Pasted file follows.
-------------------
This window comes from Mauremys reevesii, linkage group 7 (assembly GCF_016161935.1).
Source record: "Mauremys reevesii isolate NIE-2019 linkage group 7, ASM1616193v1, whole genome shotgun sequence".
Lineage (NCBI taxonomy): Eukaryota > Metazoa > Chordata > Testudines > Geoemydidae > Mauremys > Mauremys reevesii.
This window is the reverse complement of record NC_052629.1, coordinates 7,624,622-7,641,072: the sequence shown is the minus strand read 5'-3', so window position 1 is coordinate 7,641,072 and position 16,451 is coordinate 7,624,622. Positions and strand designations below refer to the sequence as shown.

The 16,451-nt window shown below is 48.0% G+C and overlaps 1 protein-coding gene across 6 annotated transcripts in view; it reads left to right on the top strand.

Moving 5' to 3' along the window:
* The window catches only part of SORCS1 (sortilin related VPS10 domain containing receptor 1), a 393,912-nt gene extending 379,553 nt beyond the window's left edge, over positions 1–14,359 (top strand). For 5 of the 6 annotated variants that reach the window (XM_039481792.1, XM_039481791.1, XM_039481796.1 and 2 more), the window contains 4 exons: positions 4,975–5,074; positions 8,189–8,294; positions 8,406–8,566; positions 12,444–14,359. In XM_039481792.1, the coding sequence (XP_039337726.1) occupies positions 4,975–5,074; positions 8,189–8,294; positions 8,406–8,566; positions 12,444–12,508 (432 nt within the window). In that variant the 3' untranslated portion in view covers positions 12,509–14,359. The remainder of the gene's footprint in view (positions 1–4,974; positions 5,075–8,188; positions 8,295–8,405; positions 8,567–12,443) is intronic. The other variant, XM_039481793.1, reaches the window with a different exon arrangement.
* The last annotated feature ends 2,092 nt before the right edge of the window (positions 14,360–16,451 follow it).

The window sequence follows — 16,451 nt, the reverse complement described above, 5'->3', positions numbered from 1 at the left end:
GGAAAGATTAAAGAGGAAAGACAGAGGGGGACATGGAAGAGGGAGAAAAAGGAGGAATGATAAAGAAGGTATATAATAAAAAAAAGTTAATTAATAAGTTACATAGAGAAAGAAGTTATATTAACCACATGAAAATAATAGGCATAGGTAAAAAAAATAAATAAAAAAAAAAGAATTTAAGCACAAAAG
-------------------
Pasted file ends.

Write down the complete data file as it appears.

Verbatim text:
This window comes from Mauremys reevesii, linkage group 7 (assembly GCF_016161935.1).
Source record: "Mauremys reevesii isolate NIE-2019 linkage group 7, ASM1616193v1, whole genome shotgun sequence".
Lineage (NCBI taxonomy): Eukaryota > Metazoa > Chordata > Testudines > Geoemydidae > Mauremys > Mauremys reevesii.
This window is the reverse complement of record NC_052629.1, coordinates 7,624,622-7,641,072: the sequence shown is the minus strand read 5'-3', so window position 1 is coordinate 7,641,072 and position 16,451 is coordinate 7,624,622. Positions and strand designations below refer to the sequence as shown.

The 16,451-nt window shown below is 48.0% G+C and overlaps 1 protein-coding gene across 6 annotated transcripts in view; it reads left to right on the top strand.

Moving 5' to 3' along the window:
* The window catches only part of SORCS1 (sortilin related VPS10 domain containing receptor 1), a 393,912-nt gene extending 379,553 nt beyond the window's left edge, over positions 1–14,359 (top strand). For 5 of the 6 annotated variants that reach the window (XM_039481792.1, XM_039481791.1, XM_039481796.1 and 2 more), the window contains 4 exons: positions 4,975–5,074; positions 8,189–8,294; positions 8,406–8,566; positions 12,444–14,359. In XM_039481792.1, the coding sequence (XP_039337726.1) occupies positions 4,975–5,074; positions 8,189–8,294; positions 8,406–8,566; positions 12,444–12,508 (432 nt within the window). In that variant the 3' untranslated portion in view covers positions 12,509–14,359. The remainder of the gene's footprint in view (positions 1–4,974; positions 5,075–8,188; positions 8,295–8,405; positions 8,567–12,443) is intronic. The other variant, XM_039481793.1, reaches the window with a different exon arrangement.
* The last annotated feature ends 2,092 nt before the right edge of the window (positions 14,360–16,451 follow it).

The window sequence follows — 16,451 nt, the reverse complement described above, 5'->3', positions numbered from 1 at the left end:
GGAAAGATTAAAGAGGAAAGACAGAGGGGGACATGGAAGAGGGAGAAAAAGGAGGAATGATAAAGAAGGTATATAATAAAAAAAAGTTAATTAATAAGTTACATAGAGAAAGAAGTTATATTAACCACATGAAAATAATAGGCATAGGTAAAAAAAATAAATAAAAAAAAAAGAATTTAAGCACAAAAG